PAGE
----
Expenses still are rolling in from a February ransomware attack on La Salle County governments.
The county will be able to pay only a $5,000 deductible to its insurance company to cover all the costs, including hundreds of hours of overtime put in by its IT staff.
IT Director John Haag said at a finance committee meeting last week the total cost of the ransomware attack could be about $500,000 when it’s all said and done.
He told the committee the investigation alone cost more than $100,000.
The county has spent $66,250.76 on various new equipment, which will be reimbursed by the insurance company.
Haag told the finance committee he makes sure he checks with the insurance company first before buying new equipment to alleviate any disputes later. He said some tools bought to remedy the attack may not be reimbursed, because insurance typically covers what’s been lost.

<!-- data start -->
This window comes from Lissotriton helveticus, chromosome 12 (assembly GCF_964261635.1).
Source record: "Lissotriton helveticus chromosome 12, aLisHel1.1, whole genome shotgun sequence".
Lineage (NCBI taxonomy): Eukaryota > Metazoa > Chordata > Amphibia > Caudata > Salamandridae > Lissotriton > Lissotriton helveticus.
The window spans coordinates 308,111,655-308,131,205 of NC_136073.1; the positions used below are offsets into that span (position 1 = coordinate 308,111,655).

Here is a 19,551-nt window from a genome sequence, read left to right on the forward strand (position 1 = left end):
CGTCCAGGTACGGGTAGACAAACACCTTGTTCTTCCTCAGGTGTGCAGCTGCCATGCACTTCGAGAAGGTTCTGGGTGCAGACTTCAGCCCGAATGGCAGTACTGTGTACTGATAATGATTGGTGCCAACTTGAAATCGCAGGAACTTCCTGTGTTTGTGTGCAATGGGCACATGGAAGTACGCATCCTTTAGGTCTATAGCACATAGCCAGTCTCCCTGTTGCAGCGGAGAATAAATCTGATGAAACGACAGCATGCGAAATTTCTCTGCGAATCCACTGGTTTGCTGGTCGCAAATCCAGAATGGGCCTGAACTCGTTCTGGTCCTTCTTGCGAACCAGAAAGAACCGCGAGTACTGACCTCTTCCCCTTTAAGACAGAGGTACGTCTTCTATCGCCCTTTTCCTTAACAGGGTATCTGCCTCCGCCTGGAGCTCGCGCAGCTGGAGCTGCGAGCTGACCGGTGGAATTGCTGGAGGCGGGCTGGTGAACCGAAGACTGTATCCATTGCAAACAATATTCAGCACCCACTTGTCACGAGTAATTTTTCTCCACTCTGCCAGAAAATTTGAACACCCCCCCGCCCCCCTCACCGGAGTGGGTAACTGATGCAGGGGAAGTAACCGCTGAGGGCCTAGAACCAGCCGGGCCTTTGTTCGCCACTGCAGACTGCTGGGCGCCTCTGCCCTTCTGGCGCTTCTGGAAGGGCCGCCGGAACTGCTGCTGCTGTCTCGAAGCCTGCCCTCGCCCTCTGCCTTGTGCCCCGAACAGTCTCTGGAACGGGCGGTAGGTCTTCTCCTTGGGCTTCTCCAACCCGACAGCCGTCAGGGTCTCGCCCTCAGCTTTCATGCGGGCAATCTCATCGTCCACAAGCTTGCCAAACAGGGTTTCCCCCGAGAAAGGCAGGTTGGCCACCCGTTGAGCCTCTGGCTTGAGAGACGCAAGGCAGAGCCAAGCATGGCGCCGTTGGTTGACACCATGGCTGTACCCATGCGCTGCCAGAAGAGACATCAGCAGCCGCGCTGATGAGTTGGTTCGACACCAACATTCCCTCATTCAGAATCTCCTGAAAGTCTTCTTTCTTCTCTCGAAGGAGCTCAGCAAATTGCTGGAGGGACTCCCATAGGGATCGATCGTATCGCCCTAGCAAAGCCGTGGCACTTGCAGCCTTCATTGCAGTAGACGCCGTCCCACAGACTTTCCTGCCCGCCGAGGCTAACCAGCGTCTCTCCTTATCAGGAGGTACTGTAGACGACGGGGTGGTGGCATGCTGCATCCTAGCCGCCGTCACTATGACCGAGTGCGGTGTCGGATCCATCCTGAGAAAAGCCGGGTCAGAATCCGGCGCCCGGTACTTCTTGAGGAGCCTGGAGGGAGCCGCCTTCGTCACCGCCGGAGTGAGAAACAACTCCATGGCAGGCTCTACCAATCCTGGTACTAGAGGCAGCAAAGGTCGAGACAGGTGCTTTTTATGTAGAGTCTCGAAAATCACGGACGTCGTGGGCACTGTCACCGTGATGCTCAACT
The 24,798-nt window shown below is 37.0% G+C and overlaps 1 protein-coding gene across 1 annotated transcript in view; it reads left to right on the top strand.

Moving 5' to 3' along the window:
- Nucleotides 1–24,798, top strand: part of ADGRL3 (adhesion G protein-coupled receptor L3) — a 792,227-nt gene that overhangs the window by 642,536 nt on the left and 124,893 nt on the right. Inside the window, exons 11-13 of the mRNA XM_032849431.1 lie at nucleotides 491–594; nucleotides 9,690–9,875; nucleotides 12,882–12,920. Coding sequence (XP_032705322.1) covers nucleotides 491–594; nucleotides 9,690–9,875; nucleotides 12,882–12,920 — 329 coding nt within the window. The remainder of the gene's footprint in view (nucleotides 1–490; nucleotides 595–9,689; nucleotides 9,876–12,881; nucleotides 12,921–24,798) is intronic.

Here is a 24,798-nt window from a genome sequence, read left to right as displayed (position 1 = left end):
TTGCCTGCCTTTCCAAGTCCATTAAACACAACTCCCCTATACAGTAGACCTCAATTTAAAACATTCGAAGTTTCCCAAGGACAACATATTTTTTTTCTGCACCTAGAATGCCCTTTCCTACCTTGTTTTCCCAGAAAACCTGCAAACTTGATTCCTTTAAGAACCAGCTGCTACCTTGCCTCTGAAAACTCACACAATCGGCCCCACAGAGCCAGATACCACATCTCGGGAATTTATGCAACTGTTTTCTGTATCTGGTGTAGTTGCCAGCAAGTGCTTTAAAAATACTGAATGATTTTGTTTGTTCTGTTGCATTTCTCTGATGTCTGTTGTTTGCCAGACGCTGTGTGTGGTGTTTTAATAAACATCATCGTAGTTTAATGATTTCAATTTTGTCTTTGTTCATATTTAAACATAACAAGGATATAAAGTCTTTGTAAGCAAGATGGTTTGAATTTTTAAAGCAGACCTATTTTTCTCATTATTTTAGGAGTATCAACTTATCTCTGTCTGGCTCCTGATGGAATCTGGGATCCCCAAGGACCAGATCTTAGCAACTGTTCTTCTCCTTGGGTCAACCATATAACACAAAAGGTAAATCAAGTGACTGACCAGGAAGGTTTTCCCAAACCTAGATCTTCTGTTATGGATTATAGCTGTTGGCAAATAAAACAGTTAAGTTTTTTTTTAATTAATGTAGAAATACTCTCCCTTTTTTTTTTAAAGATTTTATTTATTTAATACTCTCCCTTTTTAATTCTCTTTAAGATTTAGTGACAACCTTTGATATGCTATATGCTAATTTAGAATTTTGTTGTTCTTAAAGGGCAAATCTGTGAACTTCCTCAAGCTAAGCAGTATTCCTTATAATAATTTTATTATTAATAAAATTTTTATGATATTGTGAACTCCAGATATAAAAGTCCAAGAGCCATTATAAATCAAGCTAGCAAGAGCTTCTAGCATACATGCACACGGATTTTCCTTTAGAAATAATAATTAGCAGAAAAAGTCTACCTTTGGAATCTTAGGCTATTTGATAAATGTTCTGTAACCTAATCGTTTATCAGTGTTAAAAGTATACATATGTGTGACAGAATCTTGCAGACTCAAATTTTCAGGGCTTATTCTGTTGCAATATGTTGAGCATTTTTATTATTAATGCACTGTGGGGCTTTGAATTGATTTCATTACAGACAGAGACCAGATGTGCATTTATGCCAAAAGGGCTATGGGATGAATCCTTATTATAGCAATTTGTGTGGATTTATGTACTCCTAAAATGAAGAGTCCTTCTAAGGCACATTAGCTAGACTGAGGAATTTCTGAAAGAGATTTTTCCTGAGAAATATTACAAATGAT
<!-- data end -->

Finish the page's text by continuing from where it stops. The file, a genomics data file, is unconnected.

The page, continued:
Nikki Baer of the La Salle County auditor’s office said her office will be tracking potential losses in other departments as a result of the ransomware attack.
The county’s governmental offices were infected with the attack Feb. 23. The incident took down email accounts, limited access to documents and caused many county services to be provided “the old-fashioned way” with paper.
Ransomware is a malicious software attack designed to block access to a computer system until a ransom is paid – the county didn’t pay.